This is the latest in my series of articles where I provide predictions of annual dividend increases for a variety of long-term dividend growth companies. Back at the end of February, I provided predictions for 10 dividend growth companies that have historically announced annual payout increases in March. In this article I'll look at another 10 dividend growth companies that I expect will announce their annual dividend increases in the first half of April.
Here are the results from my predictions (the original predictions are available here), followed by my predictions for the dividend increases that I'm expecting to be announced in the first half of April:
(All yields are based on stock prices at the market close on Friday, March 25th.)
Best Buy (BBY) - 19 years of dividend growth
Prediction: 17.1-21.4% increase to $3.28-$3.40
Actual: 25.7% increase to $3.52
Forward yield: 3.66%
The electronics retailer followed up last year's 27% boost with an equally large increase this year.
Colgate-Palmolive Company (CL) - 59 years
Prediction: 2.2-4.4% increase to $1.84-$1.88
Actual: 4.4% increase to $1.88
Forward yield: 2.51%
This is only the second year out of the last seven that the household products company boosted its annual dividend by more than 4 cents.
CareTrust REIT (CTRE) - 8 years
Prediction: 5.7-9.4% increase to $1.12-$1.16
Actual: 3.8% increase to $1.10
Forward yield: 5.78%
Dividend growth from the senior care-focused REIT continues to slow, falling from last year's 6% boost.
Dollar General Corporation (DG) - 8 years
Prediction: 9.5-11.9% increase to $1.84-$1.88
Actual: 31.0% increase to $2.20
Forward yield: 0.99%
Dollar General continues to knock it out of the park with its dividend growth. This year's increase was nearly double last year's 17% boost.
General Dynamics Corporation (GD) - 31 years
Prediction: 4.2-5.9% increase to $4.96-$5.04
Actual: 5.9% increase to $5.04
Forward yield: 2.06%
The defense contractor's dividend increase this year was right in line with its EPS growth of 5%. General Dynamics continues to buy back shares in addition to growing its payout.
Horace Mann Educators Corporation (HMN) - 13 years
Prediction: 3.2-4.8% increase to $1.28-$1.30
Actual: 3.2% increase to $1.28
Forward yield: 3.07%
After initially growing its dividend by double digits, payout growth has settled down to 3 - 4% increases over the last 5 years.
Hurco Companies (HURC) - 9 years
Prediction: 3.6-7.1% increase to $0.58-$0.60
Actual: 7.1% increase to $0.60
Forward yield: 1.91%
This is the second straight year of 7% boosts for the small cap machine tooling manufacturer.
Kadant Inc. (KAI) - 10 years
Prediction: 8.0-10.0% increase to $1.08-$1.10
Actual: 4.0% increase to $1.04
Forward yield: 0.54%
This is the 5th straight year of 4-cent annual increases from Kadant.
SpartanNash Company (SPTN) - 12 years
Prediction: 7.5-12.5% increase to $0.86-$0.90
Actual: 5.0% increase to $0.84
Forward yield: 2.44%
Although dividend growth has slowed over the last 5 years, the 5% increase is an improvement over the food distributor's 4% boost last year.
TE Connectivity Ltd. (TEL) - 13 years
Prediction: 10.0-13.0% increase to $2.20-$2.26
Actual: 12.0% increase to $2.24
Forward yield: 1.69%
As expected, TE Connectivity returned to its usual levels of dividend growth this year.
Here are my predictions for the 10 dividend increases I expect in the first half of April:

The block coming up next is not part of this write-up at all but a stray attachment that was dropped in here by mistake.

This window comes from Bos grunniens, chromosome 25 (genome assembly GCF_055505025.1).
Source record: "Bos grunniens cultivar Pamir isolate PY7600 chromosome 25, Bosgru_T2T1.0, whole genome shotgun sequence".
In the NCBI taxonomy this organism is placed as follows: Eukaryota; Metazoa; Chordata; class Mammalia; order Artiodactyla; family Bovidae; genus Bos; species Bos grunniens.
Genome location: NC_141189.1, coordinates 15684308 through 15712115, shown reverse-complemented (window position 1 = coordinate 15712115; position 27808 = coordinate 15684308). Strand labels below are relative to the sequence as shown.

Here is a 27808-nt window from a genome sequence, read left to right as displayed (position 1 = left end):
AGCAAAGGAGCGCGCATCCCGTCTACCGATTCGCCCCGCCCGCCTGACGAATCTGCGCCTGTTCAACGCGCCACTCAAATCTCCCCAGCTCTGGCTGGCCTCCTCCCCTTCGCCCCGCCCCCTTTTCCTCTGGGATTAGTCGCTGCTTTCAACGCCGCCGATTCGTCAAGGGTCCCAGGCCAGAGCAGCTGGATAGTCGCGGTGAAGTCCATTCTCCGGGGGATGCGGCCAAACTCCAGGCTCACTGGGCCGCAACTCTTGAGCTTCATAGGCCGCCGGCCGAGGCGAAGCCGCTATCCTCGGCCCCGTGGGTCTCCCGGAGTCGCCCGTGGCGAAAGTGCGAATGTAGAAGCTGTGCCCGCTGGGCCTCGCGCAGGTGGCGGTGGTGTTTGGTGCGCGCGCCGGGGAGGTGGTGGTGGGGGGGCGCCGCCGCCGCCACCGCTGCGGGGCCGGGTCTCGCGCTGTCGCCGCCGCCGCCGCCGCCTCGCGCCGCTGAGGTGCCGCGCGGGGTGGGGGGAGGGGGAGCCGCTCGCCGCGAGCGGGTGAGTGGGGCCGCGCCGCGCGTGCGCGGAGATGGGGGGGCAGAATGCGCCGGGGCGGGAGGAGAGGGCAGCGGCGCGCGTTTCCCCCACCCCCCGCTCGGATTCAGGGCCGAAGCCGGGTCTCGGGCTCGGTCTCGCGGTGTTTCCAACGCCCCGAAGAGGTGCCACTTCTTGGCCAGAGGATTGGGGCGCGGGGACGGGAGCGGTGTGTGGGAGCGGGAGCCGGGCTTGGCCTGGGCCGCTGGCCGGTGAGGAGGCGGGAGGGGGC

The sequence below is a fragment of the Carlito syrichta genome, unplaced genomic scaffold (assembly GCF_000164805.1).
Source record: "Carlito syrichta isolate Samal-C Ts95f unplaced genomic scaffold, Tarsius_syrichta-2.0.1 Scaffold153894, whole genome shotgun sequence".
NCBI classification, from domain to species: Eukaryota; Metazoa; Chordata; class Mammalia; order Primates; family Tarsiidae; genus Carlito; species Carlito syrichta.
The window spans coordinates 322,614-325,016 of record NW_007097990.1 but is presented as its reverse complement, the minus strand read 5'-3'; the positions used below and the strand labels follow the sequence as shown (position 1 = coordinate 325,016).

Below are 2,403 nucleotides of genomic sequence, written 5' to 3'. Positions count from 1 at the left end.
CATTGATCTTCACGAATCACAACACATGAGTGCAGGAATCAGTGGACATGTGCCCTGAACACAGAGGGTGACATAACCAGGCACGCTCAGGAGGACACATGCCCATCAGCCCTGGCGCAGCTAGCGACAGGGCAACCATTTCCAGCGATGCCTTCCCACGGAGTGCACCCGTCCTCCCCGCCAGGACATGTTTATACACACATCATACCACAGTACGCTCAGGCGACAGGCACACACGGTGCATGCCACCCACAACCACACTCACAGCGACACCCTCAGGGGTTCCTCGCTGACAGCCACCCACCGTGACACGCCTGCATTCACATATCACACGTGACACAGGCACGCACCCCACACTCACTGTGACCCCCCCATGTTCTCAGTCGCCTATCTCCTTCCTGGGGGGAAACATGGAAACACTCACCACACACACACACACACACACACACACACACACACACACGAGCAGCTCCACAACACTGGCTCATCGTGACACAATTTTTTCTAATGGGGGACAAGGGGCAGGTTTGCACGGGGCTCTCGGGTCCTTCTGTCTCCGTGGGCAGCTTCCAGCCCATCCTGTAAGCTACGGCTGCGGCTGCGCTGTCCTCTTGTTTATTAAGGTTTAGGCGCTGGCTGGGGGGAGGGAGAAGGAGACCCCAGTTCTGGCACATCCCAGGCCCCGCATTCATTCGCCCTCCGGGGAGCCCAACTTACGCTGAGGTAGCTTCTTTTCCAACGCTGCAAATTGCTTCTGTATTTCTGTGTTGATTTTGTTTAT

AptarGroup (ATR) - 28 years of dividend growth
The manufacturer of drug, food & beverage dispensing products aims for a payout ratio of 30 - 40%. Historically, AptarGroup has grown its dividend in the mid-single digits, like last year's 5.6% boost. Although the company grew its EPS by 12.5% in 2021, 1st quarter EPS growth is expected to drop 22% or so year-over-year. This still results in two-year growth of 14%, consistent with AptarGroup's historical dividend growth rate. Investors can look forward to another mid-single digit boost.
Prediction: 3.9-7.9% increase to $1.58-$1.64
Predicted Forward Yield: 1.35-1.40%
American Water Works Company (AWK) - 12 years
The New Jersey-based water and wastewater utility serves 14 million customers across 24 states. The company recently reaffirmed its long-term EPS growth target of 7 - 9%, which is consistent with 2021's EPS growth of 8.7%. It doesn't look like American Water Works will meet its goals next year, as the company is guiding to EPS growth of 3 - 6%. However, with a long-term dividend growth rate of more than 12% I think that the company will take advantage of its modest payout ratio of 56% to keep its dividend growth rate up and announce a boost close to last year's 9.5% increase.
Prediction: 7.9-10.0% increase to $2.60-$2.65
Predicted Forward Yield: 1.63-1.66%
Costco Wholesale Corporation (COST) - 17 years
The operator of warehouse stores has built an outstanding dividend growth history, compounding its payout by 13% over the last decade. And while many companies would have trouble keeping that growth rate going, Costco continues to grow quickly despite a quarter-trillion market cap. The company sales were up more than 17% in 2021, and EPS were up by 25% year-over-year. Costco then followed up in the first 6 months of fiscal 2022 with 24% year-over-year EPS growth. With this type of EPS growth, the company is poised to build on its dividend growth record with a payout boost in the teens.
Prediction: 13.9-17.7% increase to $3.60-$3.72
Predicted Forward Yield: 0.65-0.67%
H.B. Fuller (FUL) - 52 years
H.B. Fuller is a specialty chemical company that focuses on adhesives and sealants. The company's products are used in a wide variety of industries and sold worldwide. Dividend growth has slowed in recent years, with Fuller's 10-year average of 9% falling to nearly 4% over the last 5 years, culminating in a small 3% boost last year. This has been due to Fuller's focus on acquisitions; the company completed two acquisitions just a few months ago. But the acquisitions are starting to pay off, resulting in good earnings growth. After growing EPS by more than 20% in 2021, Fuller is guiding to another 20% EPS growth in 2022. While I don't think that investors will see 20% dividend growth, they should be able to look forward to growth in the high single digits and possibly even above 10% this year.